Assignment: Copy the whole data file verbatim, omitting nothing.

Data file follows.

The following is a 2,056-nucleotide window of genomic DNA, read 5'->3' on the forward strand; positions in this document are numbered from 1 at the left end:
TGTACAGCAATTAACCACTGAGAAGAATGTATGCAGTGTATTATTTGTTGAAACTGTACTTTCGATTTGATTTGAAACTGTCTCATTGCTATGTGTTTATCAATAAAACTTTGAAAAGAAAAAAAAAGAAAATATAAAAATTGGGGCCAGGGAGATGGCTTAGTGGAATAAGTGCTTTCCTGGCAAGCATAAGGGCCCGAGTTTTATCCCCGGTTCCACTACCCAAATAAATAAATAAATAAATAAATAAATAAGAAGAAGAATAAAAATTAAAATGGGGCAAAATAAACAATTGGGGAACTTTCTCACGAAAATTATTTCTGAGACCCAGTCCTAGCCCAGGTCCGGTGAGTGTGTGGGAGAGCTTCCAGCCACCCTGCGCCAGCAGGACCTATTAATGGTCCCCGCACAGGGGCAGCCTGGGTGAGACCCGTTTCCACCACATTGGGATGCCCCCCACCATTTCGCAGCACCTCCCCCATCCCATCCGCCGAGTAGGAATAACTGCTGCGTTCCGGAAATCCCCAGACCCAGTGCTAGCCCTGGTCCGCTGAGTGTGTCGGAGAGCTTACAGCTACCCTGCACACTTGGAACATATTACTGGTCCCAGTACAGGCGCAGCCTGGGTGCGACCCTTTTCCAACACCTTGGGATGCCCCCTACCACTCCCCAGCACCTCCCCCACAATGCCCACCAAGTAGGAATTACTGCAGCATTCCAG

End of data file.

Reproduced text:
The following is a 2,056-nucleotide window of genomic DNA, read 5'->3' on the forward strand; positions in this document are numbered from 1 at the left end:
TGTACAGCAATTAACCACTGAGAAGAATGTATGCAGTGTATTATTTGTTGAAACTGTACTTTCGATTTGATTTGAAACTGTCTCATTGCTATGTGTTTATCAATAAAACTTTGAAAAGAAAAAAAAAGAAAATATAAAAATTGGGGCCAGGGAGATGGCTTAGTGGAATAAGTGCTTTCCTGGCAAGCATAAGGGCCCGAGTTTTATCCCCGGTTCCACTACCCAAATAAATAAATAAATAAATAAATAAATAAGAAGAAGAATAAAAATTAAAATGGGGCAAAATAAACAATTGGGGAACTTTCTCACGAAAATTATTTCTGAGACCCAGTCCTAGCCCAGGTCCGGTGAGTGTGTGGGAGAGCTTCCAGCCACCCTGCGCCAGCAGGACCTATTAATGGTCCCCGCACAGGGGCAGCCTGGGTGAGACCCGTTTCCACCACATTGGGATGCCCCCCACCATTTCGCAGCACCTCCCCCATCCCATCCGCCGAGTAGGAATAACTGCTGCGTTCCGGAAATCCCCAGACCCAGTGCTAGCCCTGGTCCGCTGAGTGTGTCGGAGAGCTTACAGCTACCCTGCACACTTGGAACATATTACTGGTCCCAGTACAGGCGCAGCCTGGGTGCGACCCTTTTCCAACACCTTGGGATGCCCCCTACCACTCCCCAGCACCTCCCCCACAATGCCCACCAAGTAGGAATTACTGCAGCATTCCAG